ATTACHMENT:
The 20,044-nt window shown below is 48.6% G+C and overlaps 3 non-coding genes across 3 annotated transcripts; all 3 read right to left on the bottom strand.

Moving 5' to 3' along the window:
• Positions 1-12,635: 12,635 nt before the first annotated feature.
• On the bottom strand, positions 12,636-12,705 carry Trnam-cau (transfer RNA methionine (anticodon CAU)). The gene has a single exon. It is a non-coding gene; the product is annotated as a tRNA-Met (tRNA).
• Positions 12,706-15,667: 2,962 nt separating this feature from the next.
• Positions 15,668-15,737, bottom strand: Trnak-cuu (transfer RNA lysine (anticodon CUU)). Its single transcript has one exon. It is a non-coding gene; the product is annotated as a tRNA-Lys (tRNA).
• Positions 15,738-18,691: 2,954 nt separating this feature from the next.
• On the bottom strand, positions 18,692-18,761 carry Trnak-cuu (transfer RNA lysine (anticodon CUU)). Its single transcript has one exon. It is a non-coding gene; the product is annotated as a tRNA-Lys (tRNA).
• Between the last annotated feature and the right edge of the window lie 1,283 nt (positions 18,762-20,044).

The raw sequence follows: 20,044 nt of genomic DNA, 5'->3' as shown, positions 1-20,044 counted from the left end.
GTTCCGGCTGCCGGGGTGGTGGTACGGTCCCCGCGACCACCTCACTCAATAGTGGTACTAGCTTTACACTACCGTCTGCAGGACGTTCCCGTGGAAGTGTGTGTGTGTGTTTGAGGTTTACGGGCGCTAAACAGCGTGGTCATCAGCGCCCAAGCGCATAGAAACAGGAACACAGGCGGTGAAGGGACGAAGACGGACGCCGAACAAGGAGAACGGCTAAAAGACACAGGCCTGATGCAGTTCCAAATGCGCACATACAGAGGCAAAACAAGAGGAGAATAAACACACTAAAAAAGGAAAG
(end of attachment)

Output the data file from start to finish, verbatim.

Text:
The 20,044-nt window shown below is 48.6% G+C and overlaps 3 non-coding genes across 3 annotated transcripts; all 3 read right to left on the bottom strand.

Moving 5' to 3' along the window:
• Positions 1-12,635: 12,635 nt before the first annotated feature.
• On the bottom strand, positions 12,636-12,705 carry Trnam-cau (transfer RNA methionine (anticodon CAU)). The gene has a single exon. It is a non-coding gene; the product is annotated as a tRNA-Met (tRNA).
• Positions 12,706-15,667: 2,962 nt separating this feature from the next.
• Positions 15,668-15,737, bottom strand: Trnak-cuu (transfer RNA lysine (anticodon CUU)). Its single transcript has one exon. It is a non-coding gene; the product is annotated as a tRNA-Lys (tRNA).
• Positions 15,738-18,691: 2,954 nt separating this feature from the next.
• On the bottom strand, positions 18,692-18,761 carry Trnak-cuu (transfer RNA lysine (anticodon CUU)). Its single transcript has one exon. It is a non-coding gene; the product is annotated as a tRNA-Lys (tRNA).
• Between the last annotated feature and the right edge of the window lie 1,283 nt (positions 18,762-20,044).

The raw sequence follows: 20,044 nt of genomic DNA, 5'->3' as shown, positions 1-20,044 counted from the left end.
GTTCCGGCTGCCGGGGTGGTGGTACGGTCCCCGCGACCACCTCACTCAATAGTGGTACTAGCTTTACACTACCGTCTGCAGGACGTTCCCGTGGAAGTGTGTGTGTGTGTTTGAGGTTTACGGGCGCTAAACAGCGTGGTCATCAGCGCCCAAGCGCATAGAAACAGGAACACAGGCGGTGAAGGGACGAAGACGGACGCCGAACAAGGAGAACGGCTAAAAGACACAGGCCTGATGCAGTTCCAAATGCGCACATACAGAGGCAAAACAAGAGGAGAATAAACACACTAAAAAAGGAAAG